The 400-Word Review: Hellboy

The cult comic character gets a reboot in this R-rated action flick.


Photo by Mark Rogers / Lionsgate
 

The rebooted “Hellboy,” taken from the capable hands of Guillermo del Toro, attempts to emulate both the stylized violence of “Sin City” and the gleeful madness of the “Kingsman” films.

It doesn’t succeed at either.

This version, now helmed by “The Descent” director Neil Marshall, certainly nails the vibrant and imaginative look of the comic books; it catches the eye with crisp, bright depictions of very bad things. Unfortunately, those images (and a strong lead performance) are all the new “Hellboy” has to offer. Beyond the surface, it’s a mess.

At least it’s (mostly) not an origin story. While we eventually hear a bit about the lineage of Hellboy (David Harbour), we are mostly here for his showdown with the “blood witch” Nimue (Milla Jovovich). During the dark ages, Nimue was dismembered and stored in a series of boxes by King Arthur, who couldn’t kill her but could make it very difficult for her to get much done. 1,500 years later, though, a determined beast named Gruagach (voice of Stephen Graham, body of Douglas Tait) is going to put the sorceress together again.

Hellboy, a detective with the Bureau for Paranormal Research and Defense, is in mourning; his partner inadvertently became a vampire/luchador, and Hellboy accidentally killed him during a confrontation. His adoptive father (Ian McShane) sends him off to England for some giant hunting — conveniently enough, just in time for Nimue’s return.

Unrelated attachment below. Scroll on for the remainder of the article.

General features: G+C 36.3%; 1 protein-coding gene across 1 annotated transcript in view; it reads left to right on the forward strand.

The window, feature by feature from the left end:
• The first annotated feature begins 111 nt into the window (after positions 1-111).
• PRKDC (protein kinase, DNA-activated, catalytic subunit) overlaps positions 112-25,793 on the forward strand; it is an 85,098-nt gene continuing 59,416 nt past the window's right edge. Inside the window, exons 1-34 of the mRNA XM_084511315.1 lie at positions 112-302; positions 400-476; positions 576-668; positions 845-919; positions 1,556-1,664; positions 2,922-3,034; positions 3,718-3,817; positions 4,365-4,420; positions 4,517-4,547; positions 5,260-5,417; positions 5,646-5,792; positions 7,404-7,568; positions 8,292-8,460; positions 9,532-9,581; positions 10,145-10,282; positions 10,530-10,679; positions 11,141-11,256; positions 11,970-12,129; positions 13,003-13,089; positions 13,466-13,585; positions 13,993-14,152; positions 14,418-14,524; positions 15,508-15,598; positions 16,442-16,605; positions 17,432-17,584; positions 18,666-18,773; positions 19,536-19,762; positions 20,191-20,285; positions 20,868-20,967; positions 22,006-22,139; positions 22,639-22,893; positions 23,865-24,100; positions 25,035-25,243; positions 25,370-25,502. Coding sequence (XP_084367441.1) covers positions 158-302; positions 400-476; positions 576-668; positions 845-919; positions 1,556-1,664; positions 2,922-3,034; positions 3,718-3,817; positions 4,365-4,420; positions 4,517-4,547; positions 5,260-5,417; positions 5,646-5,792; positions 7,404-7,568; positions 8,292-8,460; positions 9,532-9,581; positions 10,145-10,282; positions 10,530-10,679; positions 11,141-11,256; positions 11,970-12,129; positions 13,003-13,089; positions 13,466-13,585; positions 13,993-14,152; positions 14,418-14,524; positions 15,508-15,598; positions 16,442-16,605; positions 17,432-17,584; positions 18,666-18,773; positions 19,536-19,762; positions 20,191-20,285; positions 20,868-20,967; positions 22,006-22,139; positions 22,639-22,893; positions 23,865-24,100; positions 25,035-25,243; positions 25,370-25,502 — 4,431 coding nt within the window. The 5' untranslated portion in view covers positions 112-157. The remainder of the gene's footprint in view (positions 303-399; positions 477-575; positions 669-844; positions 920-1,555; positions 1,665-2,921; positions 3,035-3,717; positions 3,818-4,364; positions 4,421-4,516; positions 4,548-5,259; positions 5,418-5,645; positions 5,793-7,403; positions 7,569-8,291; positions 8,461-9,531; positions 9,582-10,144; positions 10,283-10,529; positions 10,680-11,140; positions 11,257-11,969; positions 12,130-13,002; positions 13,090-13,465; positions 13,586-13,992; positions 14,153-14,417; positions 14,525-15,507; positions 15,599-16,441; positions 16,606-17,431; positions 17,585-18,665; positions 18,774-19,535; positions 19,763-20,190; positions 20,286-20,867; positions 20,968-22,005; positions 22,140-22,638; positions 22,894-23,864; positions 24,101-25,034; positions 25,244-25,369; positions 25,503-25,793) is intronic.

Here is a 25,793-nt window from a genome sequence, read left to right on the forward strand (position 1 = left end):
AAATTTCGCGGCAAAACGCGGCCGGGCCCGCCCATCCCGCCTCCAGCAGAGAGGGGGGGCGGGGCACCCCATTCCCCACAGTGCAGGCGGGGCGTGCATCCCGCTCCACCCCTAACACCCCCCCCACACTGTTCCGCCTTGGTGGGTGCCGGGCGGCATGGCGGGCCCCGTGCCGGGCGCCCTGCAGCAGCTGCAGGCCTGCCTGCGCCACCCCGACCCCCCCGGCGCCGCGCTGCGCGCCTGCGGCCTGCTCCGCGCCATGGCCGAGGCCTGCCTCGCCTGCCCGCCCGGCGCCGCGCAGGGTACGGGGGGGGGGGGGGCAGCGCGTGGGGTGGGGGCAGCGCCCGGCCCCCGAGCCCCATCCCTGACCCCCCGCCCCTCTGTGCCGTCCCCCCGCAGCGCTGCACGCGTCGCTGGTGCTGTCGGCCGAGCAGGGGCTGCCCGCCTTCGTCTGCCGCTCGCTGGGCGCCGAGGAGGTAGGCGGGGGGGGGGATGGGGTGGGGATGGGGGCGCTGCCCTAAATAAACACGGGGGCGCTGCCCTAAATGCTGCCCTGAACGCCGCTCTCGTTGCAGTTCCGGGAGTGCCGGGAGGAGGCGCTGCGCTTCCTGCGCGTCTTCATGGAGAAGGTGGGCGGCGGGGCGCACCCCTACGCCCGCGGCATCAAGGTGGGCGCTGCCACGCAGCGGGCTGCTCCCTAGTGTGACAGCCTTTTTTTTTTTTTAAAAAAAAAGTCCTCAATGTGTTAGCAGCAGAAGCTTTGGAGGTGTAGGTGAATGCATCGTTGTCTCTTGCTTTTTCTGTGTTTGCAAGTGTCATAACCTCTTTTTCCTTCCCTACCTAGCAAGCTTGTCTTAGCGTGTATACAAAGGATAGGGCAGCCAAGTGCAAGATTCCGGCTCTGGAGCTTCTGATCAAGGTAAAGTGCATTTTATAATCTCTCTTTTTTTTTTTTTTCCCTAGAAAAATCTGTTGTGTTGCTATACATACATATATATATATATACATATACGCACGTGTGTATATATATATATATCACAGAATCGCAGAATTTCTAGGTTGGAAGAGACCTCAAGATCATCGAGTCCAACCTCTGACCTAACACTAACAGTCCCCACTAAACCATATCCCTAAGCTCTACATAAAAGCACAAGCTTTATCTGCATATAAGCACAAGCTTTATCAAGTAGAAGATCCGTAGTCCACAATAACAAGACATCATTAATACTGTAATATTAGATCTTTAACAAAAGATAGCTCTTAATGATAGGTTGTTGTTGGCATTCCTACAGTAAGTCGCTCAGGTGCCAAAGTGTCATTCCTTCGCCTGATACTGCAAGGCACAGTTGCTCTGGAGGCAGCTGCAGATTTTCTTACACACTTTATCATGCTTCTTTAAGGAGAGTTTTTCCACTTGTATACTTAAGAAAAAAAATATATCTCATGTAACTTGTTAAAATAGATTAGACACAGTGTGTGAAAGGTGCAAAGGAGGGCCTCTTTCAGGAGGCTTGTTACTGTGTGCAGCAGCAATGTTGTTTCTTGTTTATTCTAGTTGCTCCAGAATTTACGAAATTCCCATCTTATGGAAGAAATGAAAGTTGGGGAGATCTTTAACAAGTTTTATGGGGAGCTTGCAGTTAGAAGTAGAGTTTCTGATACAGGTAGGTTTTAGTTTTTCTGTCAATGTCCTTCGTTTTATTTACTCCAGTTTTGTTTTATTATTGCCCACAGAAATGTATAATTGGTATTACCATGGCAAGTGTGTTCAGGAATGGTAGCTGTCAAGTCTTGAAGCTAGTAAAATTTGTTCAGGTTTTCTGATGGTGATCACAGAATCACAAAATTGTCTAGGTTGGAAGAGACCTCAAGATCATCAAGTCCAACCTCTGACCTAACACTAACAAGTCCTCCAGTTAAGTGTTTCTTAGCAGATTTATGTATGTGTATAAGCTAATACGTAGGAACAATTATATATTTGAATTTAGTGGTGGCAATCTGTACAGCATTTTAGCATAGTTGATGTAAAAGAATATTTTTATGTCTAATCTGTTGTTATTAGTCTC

There’s more; Hellboy has a plucky sidekick (Sasha Lane) and a wary partner (Daniel Dae Kim), several secret societies show up, the Arthurian legend is rewritten. It’s a lot. And the script, by Andrew Cosby (“2 Guns”), is … bad. It’s just bad. It’s chaotic, juvenile, unstructured, clumsy and repetitive. What hope “Hellboy” might’ve had at riding the strength of its visuals is dashed by a screenplay which cannot get out of its own way.

Harbour does yeoman’s work in the role, ably filling the shoes of Ron Perlman (which is no easy task, to say the least). And if all you want is ugly creatures by the boatload, you’ll certainly get them.

“Hellboy” also offers a coda and two post-credits scenes, teasing further adventures with two chief characters from the comic books and establishing the villain for a second chapter. While I hate to disappoint the series’ fans, I might exit before them. After this installment, I doubt Hellboy is coming back anytime soon.

My Rating: 4/10

"Hellboy" opens today in wide release.
 

Categories: Sean Collier’s Popcorn for Dinner